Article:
Rape accused to be given anonymity in UK

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Rape accused to be given anonymity in UK

Postby sje46 » Fri May 21, 2010 4:00 pm UTC

http://www.telegraph.co.uk/news/uknews/ ... ymity.html
The coalition Government yesterday pledged to extend the current ban on identifying victims in rape cases to defendants as well.
It would mean only those convicted of rape would ever be named but the controversial move last night split opinion.

Rape support groups said it was an "insult" that would discourage victims from reporting attacks but those have been falsely accused welcomed the decision as long overdue.
The pledge was included in the Government's detailed coalition agreement which also revealed plans for a complete review of sentencing policy, raising the prospect of an end to short term prison sentences.
It also pledged to give anonymity to teachers facing accusations of assault or other offences by their own pupils.
It comes amid concerns careers are ruined by staff who are victims of malicious and false allegation from their students.
Officials last night refused to give further details on how the rape defendant ban would work but victims are currently afforded protection for life from the moment they report a rape.
There has been growing pressure to change the law for defendants amid claims false allegations ruin the lives of innocent people.
The Liberal Democrats changed their policy in 2006 to advocate giving defendants in rape cases anonymity.
The change was approved at the party's annual conference that year, which came just a week after the case of Warren Blackwell, 36, who was falsely accused of a sex attack by a 'serial liar' who had a history of crying rape.
Mr Blackwell spent more than three years in jail and was put on the Sex Offender Register, but his conviction was quashed by the Appeal Court.
Christine Hamilton and her husband Neil, the former Tory minister, were arrested in 2001 because of false sexual assault claims by Nadine Milroy-Sloan. No charges were ever brought and Milroy-Sloan was later jailed for three years for perverting the course of justice.
Mrs Hamilton said: "Both Neil and I would clearly welcome this move and is something we have said all along should happen.
"The stigma sticks with you in a rape case and creates complete and utter havoc. It can destroy lives."
Solicitor Neil Freeman last year represented Lewis Linford, a former star of the soap opera Emmerdale who was cleared at Hull Crown Court of groping a woman at a nightclub.
Mr Freeman, who is also known as "Mr Loophole" for helping television personalities beat motoring charges, said false claims can have a "potentially life destroying" effect on the accused and their families.
He added: "This is about protecting the innocent not the guilty."
But Ruth Hall, of Women Against Rape, said: "If men accused of rape got special rights to anonymity, it would reinforce the misconception that lots of women who report rape are lying.
"False rape allegations are extremely rare, but receive disproportionate publicity.
"Of course, being wrongly accused is a terrible ordeal but the same can be said of being wrongly accused of murder, theft, fraud or any other serious offence."
Both defendants and victims in rape cases were granted anonymity in 1976 but the right was removed for the former in 1988.
In her review of rape and the criminal justice system published in March, Lady Stern refused to recommend any change on current anonymity rights until more research was carried out in to the scale of false allegations.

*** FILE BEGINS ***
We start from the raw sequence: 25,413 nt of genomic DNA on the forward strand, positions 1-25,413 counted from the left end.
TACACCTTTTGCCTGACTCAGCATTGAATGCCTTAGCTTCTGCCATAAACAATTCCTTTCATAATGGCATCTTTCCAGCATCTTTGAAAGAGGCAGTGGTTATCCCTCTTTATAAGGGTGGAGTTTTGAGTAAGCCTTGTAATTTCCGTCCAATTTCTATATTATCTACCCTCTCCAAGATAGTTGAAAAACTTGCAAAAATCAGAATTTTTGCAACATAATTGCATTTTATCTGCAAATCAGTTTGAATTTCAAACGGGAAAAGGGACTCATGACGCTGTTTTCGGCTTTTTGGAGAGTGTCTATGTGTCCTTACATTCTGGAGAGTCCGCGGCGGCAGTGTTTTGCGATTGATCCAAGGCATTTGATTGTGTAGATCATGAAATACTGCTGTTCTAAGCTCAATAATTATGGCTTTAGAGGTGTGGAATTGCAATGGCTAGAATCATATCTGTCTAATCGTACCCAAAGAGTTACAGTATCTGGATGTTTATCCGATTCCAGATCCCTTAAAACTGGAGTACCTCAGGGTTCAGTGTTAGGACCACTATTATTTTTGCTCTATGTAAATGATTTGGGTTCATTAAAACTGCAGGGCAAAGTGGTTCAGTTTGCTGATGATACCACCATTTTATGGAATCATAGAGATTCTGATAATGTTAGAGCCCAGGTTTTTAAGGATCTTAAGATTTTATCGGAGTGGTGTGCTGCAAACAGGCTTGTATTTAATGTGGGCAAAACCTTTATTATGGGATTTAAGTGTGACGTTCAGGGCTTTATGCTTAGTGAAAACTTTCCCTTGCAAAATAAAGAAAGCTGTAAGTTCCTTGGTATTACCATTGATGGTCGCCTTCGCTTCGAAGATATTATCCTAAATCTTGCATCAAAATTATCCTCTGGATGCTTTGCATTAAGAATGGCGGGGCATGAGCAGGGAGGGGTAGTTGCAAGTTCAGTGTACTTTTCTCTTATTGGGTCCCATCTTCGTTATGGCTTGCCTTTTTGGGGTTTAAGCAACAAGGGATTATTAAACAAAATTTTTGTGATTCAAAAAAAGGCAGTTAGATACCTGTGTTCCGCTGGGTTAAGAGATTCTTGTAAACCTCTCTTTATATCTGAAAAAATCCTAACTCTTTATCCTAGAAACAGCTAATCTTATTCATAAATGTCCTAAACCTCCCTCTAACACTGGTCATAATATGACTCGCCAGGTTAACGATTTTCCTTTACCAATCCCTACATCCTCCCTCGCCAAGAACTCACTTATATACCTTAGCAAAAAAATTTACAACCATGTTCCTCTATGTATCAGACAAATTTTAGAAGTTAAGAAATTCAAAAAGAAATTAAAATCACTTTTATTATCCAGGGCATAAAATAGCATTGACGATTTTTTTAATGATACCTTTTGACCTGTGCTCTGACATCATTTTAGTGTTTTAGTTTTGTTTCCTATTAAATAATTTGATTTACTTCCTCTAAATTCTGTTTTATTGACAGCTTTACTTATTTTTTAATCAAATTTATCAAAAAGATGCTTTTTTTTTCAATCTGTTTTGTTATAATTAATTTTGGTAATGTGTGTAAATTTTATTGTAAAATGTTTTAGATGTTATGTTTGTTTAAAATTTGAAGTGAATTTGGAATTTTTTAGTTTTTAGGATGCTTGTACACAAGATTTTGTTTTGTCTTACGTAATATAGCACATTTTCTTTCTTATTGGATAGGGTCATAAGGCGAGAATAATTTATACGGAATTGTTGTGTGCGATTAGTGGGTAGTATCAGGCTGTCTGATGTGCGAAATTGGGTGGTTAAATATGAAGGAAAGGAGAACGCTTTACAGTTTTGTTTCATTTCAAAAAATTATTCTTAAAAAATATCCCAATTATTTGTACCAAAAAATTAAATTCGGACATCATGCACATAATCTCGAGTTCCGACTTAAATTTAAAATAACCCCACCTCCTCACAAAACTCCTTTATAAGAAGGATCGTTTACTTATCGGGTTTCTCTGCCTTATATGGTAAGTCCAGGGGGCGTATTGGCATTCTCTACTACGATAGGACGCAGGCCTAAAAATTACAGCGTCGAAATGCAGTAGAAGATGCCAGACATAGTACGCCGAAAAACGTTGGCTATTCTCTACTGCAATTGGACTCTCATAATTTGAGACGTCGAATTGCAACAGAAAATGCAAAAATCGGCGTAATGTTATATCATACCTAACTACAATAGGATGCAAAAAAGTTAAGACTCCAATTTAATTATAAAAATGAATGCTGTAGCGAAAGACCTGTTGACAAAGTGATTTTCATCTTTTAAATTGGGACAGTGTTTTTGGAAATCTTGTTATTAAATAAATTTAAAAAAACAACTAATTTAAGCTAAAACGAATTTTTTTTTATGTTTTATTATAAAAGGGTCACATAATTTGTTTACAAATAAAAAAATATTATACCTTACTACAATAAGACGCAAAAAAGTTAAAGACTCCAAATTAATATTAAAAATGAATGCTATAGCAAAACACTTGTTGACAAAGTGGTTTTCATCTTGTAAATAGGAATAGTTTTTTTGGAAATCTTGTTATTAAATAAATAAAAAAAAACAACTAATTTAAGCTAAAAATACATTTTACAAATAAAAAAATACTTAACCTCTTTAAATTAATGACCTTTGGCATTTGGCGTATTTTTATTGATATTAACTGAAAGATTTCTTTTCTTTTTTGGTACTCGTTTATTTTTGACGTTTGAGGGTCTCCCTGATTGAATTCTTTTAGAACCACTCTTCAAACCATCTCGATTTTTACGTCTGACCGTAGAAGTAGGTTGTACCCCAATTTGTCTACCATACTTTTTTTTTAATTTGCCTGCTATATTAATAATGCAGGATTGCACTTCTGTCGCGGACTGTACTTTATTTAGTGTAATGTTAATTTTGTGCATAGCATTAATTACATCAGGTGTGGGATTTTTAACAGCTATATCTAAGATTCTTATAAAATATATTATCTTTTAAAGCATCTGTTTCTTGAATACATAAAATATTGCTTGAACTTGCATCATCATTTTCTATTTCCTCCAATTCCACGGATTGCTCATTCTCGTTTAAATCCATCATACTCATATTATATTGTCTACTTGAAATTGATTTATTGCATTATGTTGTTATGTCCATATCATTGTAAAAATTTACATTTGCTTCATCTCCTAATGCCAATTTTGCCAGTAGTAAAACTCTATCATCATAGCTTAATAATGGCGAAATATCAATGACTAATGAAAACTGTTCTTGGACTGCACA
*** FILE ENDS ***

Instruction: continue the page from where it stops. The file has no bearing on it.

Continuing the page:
A Ministry of Justice spokesman said: "This is a sensitive area and careful analysis of the options and implications will be undertaken.”
Yesterday's document also unveiled plans for a "fell review of sentencing policy" within the criminal justice system.
That could include examining proposals by the Liberal Democrats to scrap jail sentences of six months or less.


Rape support groups said it was an "insult" that would discourage victims from reporting attacks
I don't understand why this would be true.
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Re: Rape accused to be given anonymity in UK

Postby SlyReaper » Fri May 21, 2010 4:06 pm UTC

I don't understand how anyone could be opposed to this at all really. If the accused is innocent, no harm done. If not, he/she will be named. Again, no harm done (by this proposition). It protects the falsely accused, and has no effect at all on the accuser. The only way this would be a bad thing is if you actually intend to falsely accuse someone of rape specifically to ruin their reputation.

But I'm sure I've missed some nuance or other in which this revised system could be abused.
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Re: Rape accused to be given anonymity in UK

Postby Robstickle » Fri May 21, 2010 4:13 pm UTC

Rape support groups said it was an "insult" that would discourage victims from reporting attacks


Rape support groups need to understand that false rape accusations can pretty much ruin your life and rapists will still be sent to prison. I don't claim to know what's goes through a rape victim's mind but I doubt a fear of being accused of faking the charge is why rapes don't get reported.

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Re: Rape accused to be given anonymity in UK

Postby BlackSails » Fri May 21, 2010 4:24 pm UTC

All people who are accused should be given anonymity before they are convicted.

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Re: Rape accused to be given anonymity in UK

Postby sje46 » Fri May 21, 2010 4:29 pm UTC

BlackSails wrote:All people who are accused should be given anonymity before they are convicted.

I've never even considered this problem before, but this article got me thinking. Why don't we do this? There has to be a good reason. Maybe not all accused, but those accused of a felony? But it would feel kinda odd to give anonymity to the guy whose house they found fifteen bodies underneath during a serial killing spree just because he hasn't been formally convicted yet.